Despite the thrill of winning the pennant, the owners of the Schenectady team had still lost money in the 1903 season. The next season, the team simply unraveled. In beginning the 1904 season, the team's best pitchers, Del Mason and Arthur Goodwin, had left the team. The team played poorly, attendance at games was low, and the owners continued to lose money. Following losses at a July 4th doubleheader, and with the team already at 19 wins and 34 losses, the team's owners abruptly terminated the Schenectady franchise. It was transferred to the State League, where it was picked up by Scranton, Pennsylvania, as the first out-of-state New York State League team. The team ended in seventh place that year, with a record of 40-85. There would be no professional baseball team in Schenectady again until an all-African-American team, the Mohawk Giants, was established in 1913.

To learn more about the early years of professional baseball in Schenectady, join us for a lecture by Frank Keetz this Saturday, April 12. Details are below.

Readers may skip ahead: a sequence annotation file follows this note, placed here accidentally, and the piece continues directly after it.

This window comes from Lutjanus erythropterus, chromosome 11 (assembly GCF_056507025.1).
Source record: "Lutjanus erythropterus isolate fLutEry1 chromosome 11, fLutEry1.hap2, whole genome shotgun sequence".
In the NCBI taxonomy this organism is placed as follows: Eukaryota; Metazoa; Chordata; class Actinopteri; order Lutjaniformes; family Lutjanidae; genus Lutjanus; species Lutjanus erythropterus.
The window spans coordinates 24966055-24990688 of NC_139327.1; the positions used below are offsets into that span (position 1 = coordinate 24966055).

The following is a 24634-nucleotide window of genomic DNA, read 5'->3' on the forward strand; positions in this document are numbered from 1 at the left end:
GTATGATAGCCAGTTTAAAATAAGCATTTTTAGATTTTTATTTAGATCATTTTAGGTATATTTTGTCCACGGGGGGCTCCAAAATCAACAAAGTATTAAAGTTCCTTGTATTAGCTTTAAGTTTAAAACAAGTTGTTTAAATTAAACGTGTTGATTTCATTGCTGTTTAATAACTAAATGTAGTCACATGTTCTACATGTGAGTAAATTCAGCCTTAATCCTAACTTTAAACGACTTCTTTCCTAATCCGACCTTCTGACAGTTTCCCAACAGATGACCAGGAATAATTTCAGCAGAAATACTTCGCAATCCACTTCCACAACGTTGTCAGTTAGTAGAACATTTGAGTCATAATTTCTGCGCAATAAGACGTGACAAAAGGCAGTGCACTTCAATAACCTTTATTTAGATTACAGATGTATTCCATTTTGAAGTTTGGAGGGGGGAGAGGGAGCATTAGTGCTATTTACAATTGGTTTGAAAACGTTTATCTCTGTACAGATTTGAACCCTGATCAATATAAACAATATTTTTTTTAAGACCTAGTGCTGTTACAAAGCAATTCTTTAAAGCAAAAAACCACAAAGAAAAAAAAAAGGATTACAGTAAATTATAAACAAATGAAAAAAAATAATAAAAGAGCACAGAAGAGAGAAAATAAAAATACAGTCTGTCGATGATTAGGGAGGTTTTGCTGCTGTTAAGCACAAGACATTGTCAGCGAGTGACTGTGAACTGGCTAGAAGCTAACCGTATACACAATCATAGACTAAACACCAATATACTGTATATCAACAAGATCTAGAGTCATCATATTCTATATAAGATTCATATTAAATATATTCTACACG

Professional Baseball in Schenectady, 1895-1904: A Fascinating Footnote in Local History 

Presented by Frank Keetz

Date: Saturday, April 12, 2014

Time: 2:00 p.m.

Location: Schenectady County Historical Society, 32 Washington Avenue, Schenectady, NY 12305

Admission: $5.00; Free for members of the Schenectady County Historical Society.

Frank Keetz has written several publications about sports in the Schenectady area, including They, Too, Were ‘Boys of Summer:’ A Case Study of the Schenectady Blue Jays in the Eastern League 1951-1957, Class ‘C’ Baseball: A Case Study of the Schenectady Blue Jays in the Canadian-American League 1946-1950, and The Mohawk Colored Giants of Schenectady.

For more information, please contact Librarian Melissa Tacke at 518-374-0263, option 3, or by email at The Schenectady County Historical Society is wheelchair accessible, with off-street parking behind the building and overflow parking next door at the YWCA.